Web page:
Holy S@#t!!!!!!! I did the Reeder Mod today and it's amazing how open and lush it makes channel two with the drive engaged. The distortion is very articulate.
The mod has changed the way the gain and drive stages interact with each other, and so all previous ideas about settings need to be scrapped and re-discovered, but now, instead of ch2 having a basic sound I was unhappy with and trying to find a solution, I am starting with a basic sound that I LOVE (ie ch1) and adding extra grit etc.
WarranteeA(n)... effect of this mod appears to be slightly thin sound with effects pedals that I currently use...
I lost the subtle grind that was so pleasant to listen to and found my self reaching for more and more gain to acheive the same effect. Unfortunately by the time I found the same feel in the guitar the tone was nowhere close to usable for me.
The other thing the mid-range does is give you a different overdrive sound when the drive is engaged and again I know some people think it's too midrangey but I personally think it sounds thicker and has more depth.
I reversed back and like the muddier edge to channel II un-modded
thirstypirate verified that the mod would not automatically invalidate the warrantee.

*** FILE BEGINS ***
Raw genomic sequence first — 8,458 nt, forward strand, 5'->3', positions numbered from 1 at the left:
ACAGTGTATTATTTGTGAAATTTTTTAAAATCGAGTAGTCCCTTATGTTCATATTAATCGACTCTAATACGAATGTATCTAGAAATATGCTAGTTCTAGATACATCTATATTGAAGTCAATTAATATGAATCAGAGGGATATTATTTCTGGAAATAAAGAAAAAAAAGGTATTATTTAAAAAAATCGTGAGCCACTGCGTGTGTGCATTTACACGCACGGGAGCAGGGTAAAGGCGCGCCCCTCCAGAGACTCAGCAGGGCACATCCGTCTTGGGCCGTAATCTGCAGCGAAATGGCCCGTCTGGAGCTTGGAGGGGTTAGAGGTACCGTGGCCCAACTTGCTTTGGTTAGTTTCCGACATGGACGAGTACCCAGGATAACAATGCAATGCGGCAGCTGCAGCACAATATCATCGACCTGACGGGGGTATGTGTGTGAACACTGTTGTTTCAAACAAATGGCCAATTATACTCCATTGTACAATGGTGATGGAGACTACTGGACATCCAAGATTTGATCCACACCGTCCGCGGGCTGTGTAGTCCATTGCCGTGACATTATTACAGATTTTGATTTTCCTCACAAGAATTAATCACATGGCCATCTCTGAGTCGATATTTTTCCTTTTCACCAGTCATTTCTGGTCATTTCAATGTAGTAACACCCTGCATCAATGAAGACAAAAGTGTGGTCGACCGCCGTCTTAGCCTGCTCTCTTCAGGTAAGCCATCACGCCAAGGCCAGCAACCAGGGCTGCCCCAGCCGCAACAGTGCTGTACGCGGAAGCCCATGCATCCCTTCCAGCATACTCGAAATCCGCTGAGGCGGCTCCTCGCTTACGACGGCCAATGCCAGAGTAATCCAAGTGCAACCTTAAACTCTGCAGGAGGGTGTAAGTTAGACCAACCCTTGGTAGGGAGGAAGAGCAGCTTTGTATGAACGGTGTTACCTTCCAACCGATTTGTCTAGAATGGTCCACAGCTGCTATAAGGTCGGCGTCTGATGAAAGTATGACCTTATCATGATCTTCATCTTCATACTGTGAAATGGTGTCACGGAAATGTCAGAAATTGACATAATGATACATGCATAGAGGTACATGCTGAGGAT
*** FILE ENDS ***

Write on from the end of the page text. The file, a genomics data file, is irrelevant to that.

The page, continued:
I took a few pictures while doing the mod; here are some of them, with some comments:thirstypirate wrote: I just got finished talking with Chris at Mesa about the Reeder Mod and got some significant information for anyone, like myself, who was concerned about voiding the warranty as well as those who doubt the validity of the mod itself.
Firstly, he had never heard of the mod before and after I explained to him some of the details and tone characteristics that you guys have posted here he said that he needed to check out the part numbers of the pots. After doing so he agreed completely that switching those two pots would produce a true clone of Channel 1.
He then told me that doing the mod would not void the warranty as long as the soldering job was clean and no damage was incurred while doing it.
http://forum.grailtone.com/viewtopic.ph ... 09#p179109
Thanks to plan-x, thirstypirate, ja22y, BobL, Monsta-Tone, sbalderrama and all the other players who put so much thought and energy into this idea.
And a big thanks to Charles Reeder for his fearlessly innovative spirit!
EDIT: I just added an update/comment. As a member of the Owners of Both Lone Star Models Club I can attest to the finding, having just modded my LSS, that both the LSC and the LSS benefit equally from the Reeder mods.